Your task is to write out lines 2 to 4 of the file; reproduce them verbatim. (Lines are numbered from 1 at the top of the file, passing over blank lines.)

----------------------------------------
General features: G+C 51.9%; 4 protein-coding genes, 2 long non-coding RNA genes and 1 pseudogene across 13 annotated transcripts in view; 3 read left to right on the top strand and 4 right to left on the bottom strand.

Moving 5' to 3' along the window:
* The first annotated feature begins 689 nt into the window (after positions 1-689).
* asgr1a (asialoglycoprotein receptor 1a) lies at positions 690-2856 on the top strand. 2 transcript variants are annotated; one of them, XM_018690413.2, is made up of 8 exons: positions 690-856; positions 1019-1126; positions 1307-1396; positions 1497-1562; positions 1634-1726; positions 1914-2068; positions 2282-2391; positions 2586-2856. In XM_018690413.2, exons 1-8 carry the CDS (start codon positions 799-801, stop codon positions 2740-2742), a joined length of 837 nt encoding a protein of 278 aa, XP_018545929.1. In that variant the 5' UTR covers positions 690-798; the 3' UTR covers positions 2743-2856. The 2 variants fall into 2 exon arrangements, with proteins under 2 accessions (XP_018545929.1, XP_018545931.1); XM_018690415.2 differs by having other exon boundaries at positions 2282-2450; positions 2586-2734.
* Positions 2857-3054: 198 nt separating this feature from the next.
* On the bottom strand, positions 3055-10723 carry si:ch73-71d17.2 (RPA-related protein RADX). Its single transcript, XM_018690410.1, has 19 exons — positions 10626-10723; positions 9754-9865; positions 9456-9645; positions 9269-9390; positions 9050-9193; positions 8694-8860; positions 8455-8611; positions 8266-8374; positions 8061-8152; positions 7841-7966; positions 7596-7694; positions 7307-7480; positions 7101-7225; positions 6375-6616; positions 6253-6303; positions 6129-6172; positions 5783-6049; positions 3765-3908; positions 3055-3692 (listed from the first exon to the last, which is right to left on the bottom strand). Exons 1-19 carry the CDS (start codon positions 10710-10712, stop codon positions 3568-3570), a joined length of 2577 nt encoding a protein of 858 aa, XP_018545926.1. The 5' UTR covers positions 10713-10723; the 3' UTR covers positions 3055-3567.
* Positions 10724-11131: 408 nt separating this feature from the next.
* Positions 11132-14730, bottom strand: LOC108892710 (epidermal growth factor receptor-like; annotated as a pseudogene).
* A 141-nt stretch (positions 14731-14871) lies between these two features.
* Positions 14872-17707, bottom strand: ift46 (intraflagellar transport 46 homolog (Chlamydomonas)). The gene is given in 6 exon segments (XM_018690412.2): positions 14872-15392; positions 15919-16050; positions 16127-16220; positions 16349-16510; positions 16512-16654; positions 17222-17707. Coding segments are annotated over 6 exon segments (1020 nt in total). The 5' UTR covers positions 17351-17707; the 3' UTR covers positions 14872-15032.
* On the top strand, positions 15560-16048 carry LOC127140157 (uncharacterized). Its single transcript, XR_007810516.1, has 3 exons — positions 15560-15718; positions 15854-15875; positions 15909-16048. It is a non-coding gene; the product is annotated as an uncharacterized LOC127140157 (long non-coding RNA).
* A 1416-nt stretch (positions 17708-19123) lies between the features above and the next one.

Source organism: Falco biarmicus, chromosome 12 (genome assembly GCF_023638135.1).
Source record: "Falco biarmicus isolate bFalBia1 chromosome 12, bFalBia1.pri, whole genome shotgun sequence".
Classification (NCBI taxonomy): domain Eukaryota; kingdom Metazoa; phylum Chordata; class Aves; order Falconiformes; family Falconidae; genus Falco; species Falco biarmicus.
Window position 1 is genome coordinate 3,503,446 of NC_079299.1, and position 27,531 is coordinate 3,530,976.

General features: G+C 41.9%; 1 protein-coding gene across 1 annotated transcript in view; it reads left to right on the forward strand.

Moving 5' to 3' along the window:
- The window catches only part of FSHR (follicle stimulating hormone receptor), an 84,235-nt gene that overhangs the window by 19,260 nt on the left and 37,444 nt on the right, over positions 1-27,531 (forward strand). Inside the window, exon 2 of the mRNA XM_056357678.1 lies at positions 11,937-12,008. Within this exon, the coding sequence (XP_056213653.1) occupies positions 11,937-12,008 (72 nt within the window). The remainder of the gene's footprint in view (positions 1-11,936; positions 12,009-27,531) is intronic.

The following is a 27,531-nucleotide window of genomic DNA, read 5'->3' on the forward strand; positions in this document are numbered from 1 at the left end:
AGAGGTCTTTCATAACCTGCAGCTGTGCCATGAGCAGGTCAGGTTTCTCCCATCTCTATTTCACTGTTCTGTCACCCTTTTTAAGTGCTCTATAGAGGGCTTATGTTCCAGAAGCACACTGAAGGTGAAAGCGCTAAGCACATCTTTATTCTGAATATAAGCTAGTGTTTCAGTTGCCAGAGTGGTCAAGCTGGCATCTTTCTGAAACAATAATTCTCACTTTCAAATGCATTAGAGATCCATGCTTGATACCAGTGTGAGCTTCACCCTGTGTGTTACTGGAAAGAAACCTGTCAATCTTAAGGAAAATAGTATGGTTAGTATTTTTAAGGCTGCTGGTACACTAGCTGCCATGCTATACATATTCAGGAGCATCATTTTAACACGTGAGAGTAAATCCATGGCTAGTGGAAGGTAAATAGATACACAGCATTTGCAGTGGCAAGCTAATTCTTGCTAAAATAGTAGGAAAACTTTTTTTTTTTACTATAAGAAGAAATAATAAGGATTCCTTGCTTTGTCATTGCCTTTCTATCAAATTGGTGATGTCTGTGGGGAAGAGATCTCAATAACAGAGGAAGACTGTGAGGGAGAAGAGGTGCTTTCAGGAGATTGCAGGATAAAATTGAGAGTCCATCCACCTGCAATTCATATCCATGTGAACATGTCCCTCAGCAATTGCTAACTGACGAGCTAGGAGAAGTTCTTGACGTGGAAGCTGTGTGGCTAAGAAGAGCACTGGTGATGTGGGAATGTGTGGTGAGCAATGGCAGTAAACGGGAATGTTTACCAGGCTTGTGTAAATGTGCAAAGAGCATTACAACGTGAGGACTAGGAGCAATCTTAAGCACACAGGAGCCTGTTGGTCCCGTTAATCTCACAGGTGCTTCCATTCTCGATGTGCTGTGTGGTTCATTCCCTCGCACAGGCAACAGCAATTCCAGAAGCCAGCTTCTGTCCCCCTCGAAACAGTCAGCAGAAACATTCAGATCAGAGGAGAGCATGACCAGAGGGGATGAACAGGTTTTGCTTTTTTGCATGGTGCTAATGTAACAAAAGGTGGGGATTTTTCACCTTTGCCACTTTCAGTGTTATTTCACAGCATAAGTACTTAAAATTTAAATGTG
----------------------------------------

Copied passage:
Moving 5' to 3' along the window:
* The first annotated feature begins 689 nt into the window (after positions 1-689).
* asgr1a (asialoglycoprotein receptor 1a) lies at positions 690-2856 on the top strand. 2 transcript variants are annotated; one of them, XM_018690413.2, is made up of 8 exons: positions 690-856; positions 1019-1126; positions 1307-1396; positions 1497-1562; positions 1634-1726; positions 1914-2068; positions 2282-2391; positions 2586-2856. In XM_018690413.2, exons 1-8 carry the CDS (start codon positions 799-801, stop codon positions 2740-2742), a joined length of 837 nt encoding a protein of 278 aa, XP_018545929.1. In that variant the 5' UTR covers positions 690-798; the 3' UTR covers positions 2743-2856. The 2 variants fall into 2 exon arrangements, with proteins under 2 accessions (XP_018545929.1, XP_018545931.1); XM_018690415.2 differs by having other exon boundaries at positions 2282-2450; positions 2586-2734.